Review: 'Deathtrap,' timed for thrills
You can hear a lot of gasping at Bucks County Playhouse these nights, and not primarily because "Deathtrap" is at times an anachronism that seems like a museum piece. (One example Philadelphians of certain ages identify with: "Merv Griffin Show" references.) No, I think the gasps are a compliment to the production because this "Deathtrap" is meticulously timed to thrill.
Evan Cabnet's staging at the Playhouse beautifully serves Iran Levin's masterfully constructed play. Levin calls for a tightly-wound telling. Cabnet obliges, then releases the springs here and there for maximum effect.
He's assembled the right cast for it, with headliner Marsha Mason, a veteran who brings a great deal of charisma and just the right touch of mystery to the clairvoyant residing next store to the action – action I can't really tell you anything about because revealing any little piece of the plot would dent this play's charms.
I can say that it's about a washed-up playwright who receives a script in the mail from a young man who's taken one of the playwright's workshops – a script called "Deathtrap" that's frightfully good. The two decide to meet and talk over the play.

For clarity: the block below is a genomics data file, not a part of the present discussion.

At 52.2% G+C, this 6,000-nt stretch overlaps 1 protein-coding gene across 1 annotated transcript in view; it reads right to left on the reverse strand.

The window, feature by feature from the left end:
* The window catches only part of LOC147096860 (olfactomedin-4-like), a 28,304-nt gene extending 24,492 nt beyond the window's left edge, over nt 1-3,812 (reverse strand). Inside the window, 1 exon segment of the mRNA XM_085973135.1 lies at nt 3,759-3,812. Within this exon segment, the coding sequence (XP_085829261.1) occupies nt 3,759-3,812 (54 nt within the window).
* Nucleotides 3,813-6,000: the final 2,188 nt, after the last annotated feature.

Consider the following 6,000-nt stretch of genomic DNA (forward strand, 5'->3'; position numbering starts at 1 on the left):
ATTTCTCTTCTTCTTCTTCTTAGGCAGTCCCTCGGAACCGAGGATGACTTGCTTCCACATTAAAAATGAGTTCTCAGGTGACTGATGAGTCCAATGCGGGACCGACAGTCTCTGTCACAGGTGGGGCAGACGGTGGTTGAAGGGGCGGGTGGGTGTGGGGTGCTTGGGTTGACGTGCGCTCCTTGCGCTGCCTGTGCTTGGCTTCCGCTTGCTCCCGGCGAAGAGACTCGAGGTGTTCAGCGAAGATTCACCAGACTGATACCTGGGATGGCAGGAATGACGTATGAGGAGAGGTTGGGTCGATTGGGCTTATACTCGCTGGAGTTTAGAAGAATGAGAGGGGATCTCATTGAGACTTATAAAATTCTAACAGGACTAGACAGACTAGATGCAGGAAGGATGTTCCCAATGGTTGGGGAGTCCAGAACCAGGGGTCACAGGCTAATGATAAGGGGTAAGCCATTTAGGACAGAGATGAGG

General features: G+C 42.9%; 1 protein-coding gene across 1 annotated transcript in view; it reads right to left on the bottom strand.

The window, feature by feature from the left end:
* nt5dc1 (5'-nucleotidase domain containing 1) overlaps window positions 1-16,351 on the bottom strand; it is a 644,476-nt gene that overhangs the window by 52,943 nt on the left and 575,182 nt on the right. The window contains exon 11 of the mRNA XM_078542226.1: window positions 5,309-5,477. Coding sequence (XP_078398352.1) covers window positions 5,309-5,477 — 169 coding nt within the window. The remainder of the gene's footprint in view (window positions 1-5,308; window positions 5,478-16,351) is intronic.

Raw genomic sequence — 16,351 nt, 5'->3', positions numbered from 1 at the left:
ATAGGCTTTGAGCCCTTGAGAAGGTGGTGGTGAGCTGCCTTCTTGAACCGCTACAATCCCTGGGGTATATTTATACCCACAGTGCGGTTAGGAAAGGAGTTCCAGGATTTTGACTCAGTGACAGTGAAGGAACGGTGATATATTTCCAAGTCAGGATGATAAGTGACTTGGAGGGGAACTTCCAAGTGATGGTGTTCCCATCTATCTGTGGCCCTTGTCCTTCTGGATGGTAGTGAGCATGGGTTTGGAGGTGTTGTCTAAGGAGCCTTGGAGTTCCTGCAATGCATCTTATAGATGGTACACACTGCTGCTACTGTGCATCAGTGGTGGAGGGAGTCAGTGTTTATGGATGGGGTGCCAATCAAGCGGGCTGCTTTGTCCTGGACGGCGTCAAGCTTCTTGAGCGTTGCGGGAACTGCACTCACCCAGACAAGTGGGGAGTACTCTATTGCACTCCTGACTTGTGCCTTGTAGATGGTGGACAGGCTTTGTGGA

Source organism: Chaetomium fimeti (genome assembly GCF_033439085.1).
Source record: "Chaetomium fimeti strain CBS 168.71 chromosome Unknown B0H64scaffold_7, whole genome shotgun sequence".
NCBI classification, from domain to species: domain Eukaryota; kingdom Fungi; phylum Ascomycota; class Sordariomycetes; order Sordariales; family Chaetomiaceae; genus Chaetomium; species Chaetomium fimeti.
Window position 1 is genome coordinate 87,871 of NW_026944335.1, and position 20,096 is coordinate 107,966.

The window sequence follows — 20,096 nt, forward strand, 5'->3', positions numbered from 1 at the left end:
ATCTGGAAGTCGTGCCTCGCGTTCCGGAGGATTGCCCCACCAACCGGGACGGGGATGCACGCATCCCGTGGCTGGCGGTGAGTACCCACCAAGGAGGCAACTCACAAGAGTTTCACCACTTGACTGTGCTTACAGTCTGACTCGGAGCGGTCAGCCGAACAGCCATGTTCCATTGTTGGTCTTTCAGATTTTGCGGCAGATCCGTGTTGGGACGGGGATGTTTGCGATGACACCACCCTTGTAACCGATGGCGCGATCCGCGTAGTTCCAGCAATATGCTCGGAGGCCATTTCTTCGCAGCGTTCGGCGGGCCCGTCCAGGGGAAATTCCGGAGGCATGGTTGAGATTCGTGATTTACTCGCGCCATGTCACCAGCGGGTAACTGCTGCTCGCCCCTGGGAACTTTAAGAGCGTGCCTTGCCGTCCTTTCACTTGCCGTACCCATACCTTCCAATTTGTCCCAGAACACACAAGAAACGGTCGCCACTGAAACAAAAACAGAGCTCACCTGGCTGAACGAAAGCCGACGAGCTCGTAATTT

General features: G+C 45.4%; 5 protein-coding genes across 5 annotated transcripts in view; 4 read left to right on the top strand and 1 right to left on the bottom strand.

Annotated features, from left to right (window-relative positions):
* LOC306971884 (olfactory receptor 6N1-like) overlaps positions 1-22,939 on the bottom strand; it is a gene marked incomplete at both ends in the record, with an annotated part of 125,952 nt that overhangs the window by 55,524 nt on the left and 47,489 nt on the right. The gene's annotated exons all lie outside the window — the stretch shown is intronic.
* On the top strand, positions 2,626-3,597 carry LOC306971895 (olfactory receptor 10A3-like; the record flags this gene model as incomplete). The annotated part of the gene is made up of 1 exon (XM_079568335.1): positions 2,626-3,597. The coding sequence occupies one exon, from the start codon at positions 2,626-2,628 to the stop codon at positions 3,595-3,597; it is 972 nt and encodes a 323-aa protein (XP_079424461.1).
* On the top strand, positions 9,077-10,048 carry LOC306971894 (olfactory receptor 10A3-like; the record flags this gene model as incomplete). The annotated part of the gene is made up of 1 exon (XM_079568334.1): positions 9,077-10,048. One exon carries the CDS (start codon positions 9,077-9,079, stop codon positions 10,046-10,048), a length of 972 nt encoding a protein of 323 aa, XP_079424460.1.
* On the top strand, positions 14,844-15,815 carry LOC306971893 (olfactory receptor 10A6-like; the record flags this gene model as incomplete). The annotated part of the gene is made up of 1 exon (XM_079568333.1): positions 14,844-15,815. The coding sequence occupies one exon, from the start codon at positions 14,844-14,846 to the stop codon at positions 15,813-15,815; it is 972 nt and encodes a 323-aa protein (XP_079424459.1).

If you've seen the play, which opened on Broadway in 1978 and won the best-play Tony Award, or the 1982 film with Christopher Reeves, Michael Caine and Dyan Cannon, you probably haven't seen it recently. So a look at "Deathtrap" will seem fresh. It seemed that way to me, the dated references aside, because Cabnet's production pays minor attention to the funny lines and focuses on the plot, which is fun enough.
The playwright in the show is performed at the Playhouse by Saxon Palmer, and Angela Pierce takes the roll of his wife. The young student who sends the "Deathtrap" script is Raviv Ullman and David Wohl is an attorney. Along with Mason, they handle the play's many deceits and turnabouts with aplomb – and impeccable timing that is the production's cache.
Levin, who died seven years ago, was an all-around fiction writer, mostly of novels but also screenplays, and of thrillers, fantasies and comedies. "A Kiss Before Dying" was his first novel, followed by such widely respected titles as "The Stepford Wives," "The Boys from Brazil" and "Rosemary's Baby." It's wholly satisfying to revisit "Deathtrap," to see Levin's clever mind at work -- work so carefully handled.
"Deathtrap" runs through July 13 at Bucks County Playhouse, 70 South Main Street, New Hope. 215-862-2121 or www.bcptheater.org.
Support provided by